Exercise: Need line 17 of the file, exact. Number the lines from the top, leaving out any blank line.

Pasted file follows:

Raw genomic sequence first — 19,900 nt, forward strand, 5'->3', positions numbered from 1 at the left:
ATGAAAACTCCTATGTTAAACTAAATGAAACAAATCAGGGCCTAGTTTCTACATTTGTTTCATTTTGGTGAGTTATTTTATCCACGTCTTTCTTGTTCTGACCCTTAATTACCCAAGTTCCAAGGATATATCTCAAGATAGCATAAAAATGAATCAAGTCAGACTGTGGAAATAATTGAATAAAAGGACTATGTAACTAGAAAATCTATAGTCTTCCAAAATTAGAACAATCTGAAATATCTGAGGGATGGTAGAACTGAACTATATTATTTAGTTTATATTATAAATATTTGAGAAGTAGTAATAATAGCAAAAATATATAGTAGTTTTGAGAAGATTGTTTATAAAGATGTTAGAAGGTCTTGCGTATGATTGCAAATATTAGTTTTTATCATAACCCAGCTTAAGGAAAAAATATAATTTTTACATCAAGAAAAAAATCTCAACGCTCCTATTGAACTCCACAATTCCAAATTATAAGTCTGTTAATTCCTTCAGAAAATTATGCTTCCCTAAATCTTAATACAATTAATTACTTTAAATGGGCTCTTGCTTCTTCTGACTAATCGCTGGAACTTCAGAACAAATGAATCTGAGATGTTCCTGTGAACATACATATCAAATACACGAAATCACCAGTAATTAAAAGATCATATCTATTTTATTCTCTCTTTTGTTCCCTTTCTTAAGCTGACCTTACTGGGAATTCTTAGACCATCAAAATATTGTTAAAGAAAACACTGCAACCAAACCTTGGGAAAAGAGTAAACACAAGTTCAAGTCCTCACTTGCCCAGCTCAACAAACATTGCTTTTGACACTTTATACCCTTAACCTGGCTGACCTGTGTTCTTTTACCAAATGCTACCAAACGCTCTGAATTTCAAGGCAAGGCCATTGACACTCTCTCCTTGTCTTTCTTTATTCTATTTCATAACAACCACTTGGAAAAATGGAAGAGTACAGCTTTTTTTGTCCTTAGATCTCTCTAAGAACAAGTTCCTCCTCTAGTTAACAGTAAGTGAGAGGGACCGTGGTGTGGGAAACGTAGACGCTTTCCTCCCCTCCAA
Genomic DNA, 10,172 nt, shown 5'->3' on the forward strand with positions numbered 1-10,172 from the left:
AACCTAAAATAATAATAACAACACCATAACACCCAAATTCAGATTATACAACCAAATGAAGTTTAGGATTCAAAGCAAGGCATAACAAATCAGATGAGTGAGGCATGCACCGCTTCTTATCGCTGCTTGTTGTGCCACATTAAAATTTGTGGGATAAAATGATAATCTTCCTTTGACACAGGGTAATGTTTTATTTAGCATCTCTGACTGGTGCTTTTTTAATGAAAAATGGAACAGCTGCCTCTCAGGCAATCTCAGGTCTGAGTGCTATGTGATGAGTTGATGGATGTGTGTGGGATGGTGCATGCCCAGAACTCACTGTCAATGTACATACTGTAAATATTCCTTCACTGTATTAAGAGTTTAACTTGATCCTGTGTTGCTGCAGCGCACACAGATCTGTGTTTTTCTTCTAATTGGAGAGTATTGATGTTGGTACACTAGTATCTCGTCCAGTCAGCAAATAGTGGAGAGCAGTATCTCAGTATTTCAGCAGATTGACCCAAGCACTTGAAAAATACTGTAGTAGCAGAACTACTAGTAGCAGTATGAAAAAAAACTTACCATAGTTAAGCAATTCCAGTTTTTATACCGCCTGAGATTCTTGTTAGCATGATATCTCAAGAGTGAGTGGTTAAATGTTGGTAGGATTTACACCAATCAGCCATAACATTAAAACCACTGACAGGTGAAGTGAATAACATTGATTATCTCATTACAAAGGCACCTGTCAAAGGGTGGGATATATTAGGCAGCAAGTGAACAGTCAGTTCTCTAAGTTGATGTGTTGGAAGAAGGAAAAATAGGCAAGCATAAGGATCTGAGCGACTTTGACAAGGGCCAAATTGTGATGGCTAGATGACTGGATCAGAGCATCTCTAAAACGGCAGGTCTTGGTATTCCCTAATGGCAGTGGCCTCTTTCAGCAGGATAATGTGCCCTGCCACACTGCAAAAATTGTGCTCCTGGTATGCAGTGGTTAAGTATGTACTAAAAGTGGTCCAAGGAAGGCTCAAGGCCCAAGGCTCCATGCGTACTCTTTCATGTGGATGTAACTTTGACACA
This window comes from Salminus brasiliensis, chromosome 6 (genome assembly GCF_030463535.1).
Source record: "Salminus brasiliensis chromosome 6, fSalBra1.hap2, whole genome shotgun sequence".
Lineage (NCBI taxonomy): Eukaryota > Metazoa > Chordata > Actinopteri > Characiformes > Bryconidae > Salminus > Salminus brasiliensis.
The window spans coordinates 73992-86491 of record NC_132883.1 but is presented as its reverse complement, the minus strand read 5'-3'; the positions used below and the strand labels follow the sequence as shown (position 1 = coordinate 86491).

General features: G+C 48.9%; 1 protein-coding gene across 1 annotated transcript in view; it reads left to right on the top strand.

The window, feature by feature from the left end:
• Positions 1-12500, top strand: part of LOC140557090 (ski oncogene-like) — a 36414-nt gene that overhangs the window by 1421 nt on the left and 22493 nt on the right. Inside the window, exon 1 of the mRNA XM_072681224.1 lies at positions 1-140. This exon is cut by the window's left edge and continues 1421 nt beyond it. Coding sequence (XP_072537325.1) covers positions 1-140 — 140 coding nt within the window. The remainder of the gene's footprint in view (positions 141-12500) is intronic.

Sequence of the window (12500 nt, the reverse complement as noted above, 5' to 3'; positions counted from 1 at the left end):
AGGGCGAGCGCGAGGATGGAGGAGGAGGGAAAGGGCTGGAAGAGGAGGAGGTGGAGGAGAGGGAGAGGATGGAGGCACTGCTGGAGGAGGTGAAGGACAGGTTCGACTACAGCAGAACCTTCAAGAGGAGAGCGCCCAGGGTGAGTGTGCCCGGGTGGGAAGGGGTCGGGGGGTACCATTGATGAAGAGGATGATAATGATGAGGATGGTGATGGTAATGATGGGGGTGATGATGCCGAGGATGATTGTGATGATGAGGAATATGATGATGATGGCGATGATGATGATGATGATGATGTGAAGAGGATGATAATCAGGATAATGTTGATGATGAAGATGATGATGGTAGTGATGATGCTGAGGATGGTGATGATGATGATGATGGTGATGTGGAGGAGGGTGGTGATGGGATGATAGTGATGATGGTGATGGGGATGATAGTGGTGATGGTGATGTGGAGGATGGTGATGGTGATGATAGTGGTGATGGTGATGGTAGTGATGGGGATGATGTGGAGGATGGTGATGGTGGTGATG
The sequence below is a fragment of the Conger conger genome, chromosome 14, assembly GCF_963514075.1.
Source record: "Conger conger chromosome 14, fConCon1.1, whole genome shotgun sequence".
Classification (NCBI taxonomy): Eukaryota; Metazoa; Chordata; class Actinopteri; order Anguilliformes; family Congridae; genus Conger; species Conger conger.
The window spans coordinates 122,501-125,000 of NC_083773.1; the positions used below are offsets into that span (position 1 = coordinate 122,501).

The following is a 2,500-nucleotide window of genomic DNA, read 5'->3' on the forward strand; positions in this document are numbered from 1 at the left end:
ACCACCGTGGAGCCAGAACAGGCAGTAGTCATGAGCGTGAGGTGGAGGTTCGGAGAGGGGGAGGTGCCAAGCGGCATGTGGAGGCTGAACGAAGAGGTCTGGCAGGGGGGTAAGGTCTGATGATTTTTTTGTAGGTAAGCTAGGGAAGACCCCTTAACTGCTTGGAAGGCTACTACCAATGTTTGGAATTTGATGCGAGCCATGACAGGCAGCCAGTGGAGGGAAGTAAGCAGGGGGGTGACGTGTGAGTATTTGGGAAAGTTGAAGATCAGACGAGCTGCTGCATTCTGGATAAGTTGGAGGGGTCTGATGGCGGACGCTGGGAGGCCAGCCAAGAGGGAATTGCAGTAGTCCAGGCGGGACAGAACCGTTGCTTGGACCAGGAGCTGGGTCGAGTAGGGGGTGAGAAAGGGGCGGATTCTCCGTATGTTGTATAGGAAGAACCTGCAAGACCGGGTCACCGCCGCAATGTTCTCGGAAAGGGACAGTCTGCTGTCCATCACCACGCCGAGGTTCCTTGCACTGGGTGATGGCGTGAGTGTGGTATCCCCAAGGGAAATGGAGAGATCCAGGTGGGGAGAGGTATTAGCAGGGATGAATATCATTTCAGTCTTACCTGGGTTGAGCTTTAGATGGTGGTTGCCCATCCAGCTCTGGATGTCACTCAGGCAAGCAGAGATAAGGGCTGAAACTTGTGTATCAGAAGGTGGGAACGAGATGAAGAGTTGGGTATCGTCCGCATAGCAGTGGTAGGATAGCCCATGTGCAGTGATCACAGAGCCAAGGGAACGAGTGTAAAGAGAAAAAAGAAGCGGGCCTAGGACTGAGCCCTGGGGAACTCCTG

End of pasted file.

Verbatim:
The window spans coordinates 122,501-125,000 of NC_083773.1; the positions used below are offsets into that span (position 1 = coordinate 122,501).